Interval training is hard parts with recovery before repeating.
Things to consider with this type of training. You will need a good 12 months of un-broken training before considering interval sessions. Interval Training is an important part of training for any Ironman or Triathlon race.
A good warm up of 15 minutes then include four times fifteen seconds. The first warm up interval should be easy to medium the second medium to hard the third and fourth at your planned interval efforts to prepare you for the main set.
You should plan to do the same time or speed then get quicker throughout each session.
Think what you want to achieve?
More top end speed? Quicker from A to B? Climb faster or make your current race pace feel easier? Improve race pace?
Progression each time you do intervals will help you to improve.
This could be having a faster average or reduced combined interval time.
For example if you do 6 x 400m starting every 3 minutes taking 98 – 97 – 95 – 95 - 93 & 92 seconds for a total time of 569 seconds or 95 seconds average. As you get fitter and recover with the same recovery aim for an average time of 94 seconds. This small improvement would result in a faster 5km run time of 12.5 seconds and 10km run time of 25 seconds!!
Keep good form and try and hydrate if possible between by sipping small amounts of water if less than 60 minutes for the whole session or have a carbohydrate or an electrolyte replacement drink when exercising for longer. If you cannot personally take fluids in between intervals try and have 100ml once you have finished before your warm down then continue to replace lost fluid after you have stopped training.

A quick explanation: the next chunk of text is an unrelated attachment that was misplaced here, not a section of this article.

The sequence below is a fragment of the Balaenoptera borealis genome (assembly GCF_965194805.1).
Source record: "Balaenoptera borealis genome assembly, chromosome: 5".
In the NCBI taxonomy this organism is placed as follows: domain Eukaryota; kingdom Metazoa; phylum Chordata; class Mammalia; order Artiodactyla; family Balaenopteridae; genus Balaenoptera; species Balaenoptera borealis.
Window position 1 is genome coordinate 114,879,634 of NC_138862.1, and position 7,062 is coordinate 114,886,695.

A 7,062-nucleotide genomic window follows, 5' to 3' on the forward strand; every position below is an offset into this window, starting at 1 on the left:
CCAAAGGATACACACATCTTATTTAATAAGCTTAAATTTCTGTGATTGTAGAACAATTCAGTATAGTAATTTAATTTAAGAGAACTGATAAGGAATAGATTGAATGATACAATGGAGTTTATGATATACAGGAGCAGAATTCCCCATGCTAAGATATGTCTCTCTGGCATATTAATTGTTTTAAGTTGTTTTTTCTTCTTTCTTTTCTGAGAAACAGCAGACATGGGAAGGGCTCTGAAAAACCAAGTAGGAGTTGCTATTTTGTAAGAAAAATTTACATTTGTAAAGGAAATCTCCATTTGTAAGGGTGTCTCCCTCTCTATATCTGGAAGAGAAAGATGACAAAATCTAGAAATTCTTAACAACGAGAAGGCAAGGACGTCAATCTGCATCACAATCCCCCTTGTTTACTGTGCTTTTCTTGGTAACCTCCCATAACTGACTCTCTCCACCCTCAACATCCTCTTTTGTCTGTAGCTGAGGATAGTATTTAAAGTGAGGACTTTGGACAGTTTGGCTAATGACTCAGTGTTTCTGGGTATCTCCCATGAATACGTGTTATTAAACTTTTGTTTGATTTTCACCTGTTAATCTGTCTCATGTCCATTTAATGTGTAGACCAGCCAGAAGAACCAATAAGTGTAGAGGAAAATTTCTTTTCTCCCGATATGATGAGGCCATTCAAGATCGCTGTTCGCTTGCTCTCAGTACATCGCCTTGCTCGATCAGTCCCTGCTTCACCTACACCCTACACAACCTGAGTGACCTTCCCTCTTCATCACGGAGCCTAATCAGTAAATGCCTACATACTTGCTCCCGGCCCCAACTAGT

Going hard with good form will help you go faster when it counts.
Also change the type of intervals each week to stimulate a new response.
Swimming- use hand paddles for swim feel and strength then next time kick harder to work the heart and lungs more.
Bike-intervals can be done on the road turbo and mountain bike. Also include hill reps. Seated hard rising is more specific to time trails and triathlon rather than getting out of the saddle.
Running intervals can be done on a treadmill run track road or off road.
Any form of resistance training will help. Like hills or soft surfaces forgiving earth or sand.
TRAINING ZONES. Training zones all depend on your current fitness type of training you do and what you are training for. If you train hard all the time you may find that during the easier training levels you become tired or lethargic afterwards.